From the newcastleherald.com.au
Hunter hidden on tourism website
See where we’re not – Tourism Australia website
NEWCASTLE was named one of the world’s top 10 cities to visit in 2011, but two years later it’s hard to find either Newcastle or the Hunter on Tourism Australia’s website.
The main portal of the peak national tourism body hides any mention of Australia’s seventh-biggest city so well that only a determined and well-informed searcher would be likely to find it.
It’s a serious come-down for the city since 2011, when it was lauded by the Lonely Planet global travel group.
Tourism Australia’s website is liberally studded with links to practically anything a tourist might want to see or do Down Under.
Unless it’s in the Hunter, which just manages a modest mention for its wine region as part of “Sydney and surrounds”.
The site lists 12 major cities of Australia – from Sydney right down to Alice Springs, via Cairns, Hobart and Broome – with never a trace of Newcastle, much less Lake Macquarie or Maitland.
It does offer a link to ‘‘regional cities’’, but again, no trace of the Hunter Region there.
Lake Illawarra fares much better than Lake Macquarie on the site, with only a couple of nice holiday parks coming readily to hand for the bigger, bluer lake in the north.
It’s not that information about the Hunter isn’t on the website. It’s just that it’s hard to find.
Click the “Australia’s Food and Wine Events”, for instance. Kangaroo Island, Orange and Noosa are featured, but nothing in the Hunter Valley. If you’ve heard of Maitland’s Bitter and Twisted Boutique Beer Festival you can find it by typing its name in the search bar, but otherwise, no go.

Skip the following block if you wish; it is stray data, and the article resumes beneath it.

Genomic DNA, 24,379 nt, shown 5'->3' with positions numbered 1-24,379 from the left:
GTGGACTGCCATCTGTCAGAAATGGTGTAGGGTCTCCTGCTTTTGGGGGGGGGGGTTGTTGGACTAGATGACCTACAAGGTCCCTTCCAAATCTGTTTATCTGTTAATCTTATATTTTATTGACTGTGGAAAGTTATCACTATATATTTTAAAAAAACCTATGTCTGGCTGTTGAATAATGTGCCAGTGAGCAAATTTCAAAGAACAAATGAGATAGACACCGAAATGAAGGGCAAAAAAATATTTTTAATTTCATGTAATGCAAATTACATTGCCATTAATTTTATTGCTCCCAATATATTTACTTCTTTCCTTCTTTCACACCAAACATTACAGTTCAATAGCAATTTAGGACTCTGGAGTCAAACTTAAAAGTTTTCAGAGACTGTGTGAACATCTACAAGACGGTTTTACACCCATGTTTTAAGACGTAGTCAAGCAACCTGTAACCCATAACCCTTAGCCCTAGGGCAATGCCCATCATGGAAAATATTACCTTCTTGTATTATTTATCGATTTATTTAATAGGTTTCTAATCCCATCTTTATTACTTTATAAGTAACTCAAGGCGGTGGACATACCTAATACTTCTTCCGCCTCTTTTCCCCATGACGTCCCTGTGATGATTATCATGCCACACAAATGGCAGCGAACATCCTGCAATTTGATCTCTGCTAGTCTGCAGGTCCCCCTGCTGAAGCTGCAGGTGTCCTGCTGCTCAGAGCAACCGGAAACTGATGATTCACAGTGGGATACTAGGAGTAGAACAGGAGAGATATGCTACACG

How about “Arts Events”? Nope. Music festivals? Sorry, no.
Sporting events? No again, although Newcastle’s Surfest does rate a good mention in Australia’s beach events.
Regional and outback events? Opera in the Vineyards is mentioned, but nothing else in the Hunter rates with the Blue Mountains Yulefest or the F.O.O.D festival at Orange.
I asked a spokesman for Tourism Australia why the Hunter seemed so hard to find.
‘‘We work with our state partners to get content signed off and approved,’’ they said, adding that the site contained plenty of Hunter material.
I asked the chairman of Tourism Hunter, Will Creedon, if Hunter tourist operators were to blame for the poor showing.
‘‘Destination NSW continuously gets information and events from us, but they need to spend more focus on regional areas,’’ Mr Creedon said.
Nobody from Destination NSW returned my calls.
Online image region’s next target
By GREG RAY
THE Hunter Region will be put on the tourist map, according to Tourism Hunter chairman Will Creedon.
Or rather, the ‘‘visitor economy’’ map.
Mr Creedon said that since he took on his role in January, he had been ‘‘gaining understanding about how to position the region for its future in the visitor economy’’.
Big improvements were on the way, including greater depth and sophistication in the the Hunter’s online presence.
He said 43 per cent of visitors to the Hunter were family or friends of residents, and there was much to be gained from addressing this clientele.
Also, the Hunter needed to create events and experiences to enhance the lives of its existing population, because achieving this would enhance the appeal of the region to potential visitors.
Councils and businesses were co-operating, Mr Creedon said, to create a single voice and reference point for the visitor economy.
Newcastle lord mayor Jeff MCloy said the Hunter ‘‘sorely needed’’ a single reference point to promote the region to the world.
Lake Macquarie mayor Jodie Harrison said: ‘‘Although we would like to be featured prominently on all websites promoting Australia, we realise this may not be possible.’’
Maitland mayor Peter Blackmore said that there’s a lot more to the Hunter than wine, ‘‘and it’s about time that message got out’’.